Athletico is committed to promoting clinical excellence and inspiring professional growth. As an opportunity for continuing education, we partner with Myopain Seminars, Institute of Advanced Musculoskeletal Training, and Biomedical Dry Needling to deliver dry needling cohorts across our platform. While each of these partners may call their certification something different, all pathways require a significant investment of time and energy. We are proud of these clinicians who are committed to our core value of continuous innovation as well as improving their patient outcomes.
Dry needling is a technique that is gaining in popularity. We understand that there is a lot of information available, sometimes this information is conflicting or confusing. We hope to be able to answer your questions as simply as we can. Let’s take a look at some common questions about dry needling.
Trigger point injections have been around since the 1940s, but dry needling has recently become the latest craze. Why? What is dry needling? And how could it help me?
Dry needling has many different philosophies and approaches. Some practitioners will perform trigger point dry needling, others will perform dry needling with needle retention, and some will even use dry needling with electrical stimulation. Ultimately, dry needling, no matter what form it is utilized in, triggers an inflammatory response to the tissue, promoting blood flow and healing.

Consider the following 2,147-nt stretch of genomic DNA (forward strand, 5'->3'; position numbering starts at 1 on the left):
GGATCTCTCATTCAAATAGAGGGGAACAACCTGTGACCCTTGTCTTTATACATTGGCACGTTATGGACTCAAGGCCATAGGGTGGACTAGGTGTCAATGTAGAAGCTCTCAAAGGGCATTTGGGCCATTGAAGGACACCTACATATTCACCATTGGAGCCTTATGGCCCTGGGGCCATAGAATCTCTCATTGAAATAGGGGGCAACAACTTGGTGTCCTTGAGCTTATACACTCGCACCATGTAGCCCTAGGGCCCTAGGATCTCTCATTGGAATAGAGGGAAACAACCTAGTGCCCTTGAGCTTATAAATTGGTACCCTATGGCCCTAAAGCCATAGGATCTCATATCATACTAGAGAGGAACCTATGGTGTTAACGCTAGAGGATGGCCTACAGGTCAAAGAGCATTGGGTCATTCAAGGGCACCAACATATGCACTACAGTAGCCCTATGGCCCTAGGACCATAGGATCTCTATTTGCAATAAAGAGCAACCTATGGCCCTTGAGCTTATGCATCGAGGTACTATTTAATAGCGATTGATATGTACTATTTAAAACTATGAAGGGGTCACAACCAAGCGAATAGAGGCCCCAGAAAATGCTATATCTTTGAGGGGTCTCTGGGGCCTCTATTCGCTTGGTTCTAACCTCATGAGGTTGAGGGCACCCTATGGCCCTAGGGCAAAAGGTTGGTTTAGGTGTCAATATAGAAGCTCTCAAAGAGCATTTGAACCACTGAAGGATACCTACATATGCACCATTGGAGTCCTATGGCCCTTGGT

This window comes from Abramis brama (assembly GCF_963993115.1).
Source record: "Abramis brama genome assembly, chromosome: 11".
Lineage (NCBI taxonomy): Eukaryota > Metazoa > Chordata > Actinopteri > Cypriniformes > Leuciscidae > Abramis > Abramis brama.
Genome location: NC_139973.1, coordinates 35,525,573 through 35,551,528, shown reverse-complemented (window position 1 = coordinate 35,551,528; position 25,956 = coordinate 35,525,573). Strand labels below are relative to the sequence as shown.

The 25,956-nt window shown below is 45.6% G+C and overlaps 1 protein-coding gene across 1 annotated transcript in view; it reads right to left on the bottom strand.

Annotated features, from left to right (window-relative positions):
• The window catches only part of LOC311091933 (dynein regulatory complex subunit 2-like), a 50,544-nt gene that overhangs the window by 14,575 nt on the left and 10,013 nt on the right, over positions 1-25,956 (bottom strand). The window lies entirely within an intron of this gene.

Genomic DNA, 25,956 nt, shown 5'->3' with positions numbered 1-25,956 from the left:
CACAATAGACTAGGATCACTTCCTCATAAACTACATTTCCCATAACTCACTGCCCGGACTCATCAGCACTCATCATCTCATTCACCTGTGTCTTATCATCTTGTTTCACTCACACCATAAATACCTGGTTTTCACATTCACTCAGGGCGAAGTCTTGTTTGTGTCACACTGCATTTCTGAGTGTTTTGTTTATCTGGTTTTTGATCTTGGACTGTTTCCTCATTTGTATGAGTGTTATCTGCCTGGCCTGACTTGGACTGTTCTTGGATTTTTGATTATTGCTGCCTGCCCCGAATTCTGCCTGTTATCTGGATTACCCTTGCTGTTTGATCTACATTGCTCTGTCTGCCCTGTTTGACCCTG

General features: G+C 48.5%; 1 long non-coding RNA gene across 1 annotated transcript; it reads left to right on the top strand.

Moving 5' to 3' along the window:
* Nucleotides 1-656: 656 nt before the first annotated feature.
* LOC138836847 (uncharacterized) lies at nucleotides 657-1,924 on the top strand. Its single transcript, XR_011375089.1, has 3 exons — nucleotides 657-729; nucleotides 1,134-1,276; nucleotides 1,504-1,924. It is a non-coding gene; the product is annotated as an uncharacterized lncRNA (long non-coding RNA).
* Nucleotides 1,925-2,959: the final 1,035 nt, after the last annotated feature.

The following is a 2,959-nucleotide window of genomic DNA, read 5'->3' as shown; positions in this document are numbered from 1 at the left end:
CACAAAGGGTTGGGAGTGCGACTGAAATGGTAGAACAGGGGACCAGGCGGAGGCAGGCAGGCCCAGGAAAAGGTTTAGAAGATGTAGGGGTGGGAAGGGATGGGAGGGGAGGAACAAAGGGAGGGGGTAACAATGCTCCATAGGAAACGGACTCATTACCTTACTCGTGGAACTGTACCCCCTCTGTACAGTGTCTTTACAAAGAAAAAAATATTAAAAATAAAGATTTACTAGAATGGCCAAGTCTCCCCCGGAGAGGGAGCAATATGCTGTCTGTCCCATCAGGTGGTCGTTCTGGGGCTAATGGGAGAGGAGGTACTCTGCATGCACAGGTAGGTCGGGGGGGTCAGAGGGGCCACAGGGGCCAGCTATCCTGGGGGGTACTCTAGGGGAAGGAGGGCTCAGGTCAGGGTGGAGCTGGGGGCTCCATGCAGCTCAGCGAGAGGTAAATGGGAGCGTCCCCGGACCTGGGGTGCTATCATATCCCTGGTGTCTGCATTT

Taut bands can exist within your body that disrupt blood flow to your muscles. The affected area can become an acidic environment and begin to radiate pain elsewhere in the body. Trigger points are when those taut bands start to refer pain elsewhere. A technique called dry needling can help with this referred or local pain. Dry needling is a skilled intervention that uses a thin filiform needle to penetrate the skin and release underlying myofascial trigger points, muscular and connective tissues. It can help manage neuromusculoskeletal pain and movement impairments. Dry needling is used for a variety of diagnoses, from headaches and migraines to low back pain. This helpful technique is also a treatment option for plantar fasciitis. This condition often affects endurance athletes.
You may have heard about dry needling and the various benefits it can offer. You may have even considered pursuing this treatment options for yourself but have hesitated because of one burning question you have and are a little intimidated to ask. When it comes to dry needling, what you want to know is – is it effective?
As is true with many things in life, there may be more contributing to your pain than meets the eye. In fact, the point of pain may not be the source. Muscles throughout the body can create myofascial trigger points, often referred to as “knots.” These palpable tender spots are a group of muscle fibers that maintain a semi-contracted state for too long. The fascia, which is a non- contractile tissue, covers nearly every muscle fiber, can also be a part of this point restriction. These restrictions can be very tender to touch and can have a greater influence on how the entire muscle activates. Through years of research, medical professionals have been able to map common referral patterns for each muscle.1
Dry needling is an innovative treatment technique performed by a licensed physical therapist to help reduce or heal pain symptoms. This technique has many useful applications ranging from soft tissue involvement to nerve irritation. In general, it is primarily used to target trigger points (sensitive spots in soft tissue) and reduce tension of taut muscles.
You may have heard of (or saw pictures of) dry needling before. A common question for those unfamiliar with this treatment is, “does it hurt?”
The answer is yes and no; let me go into some detail of why: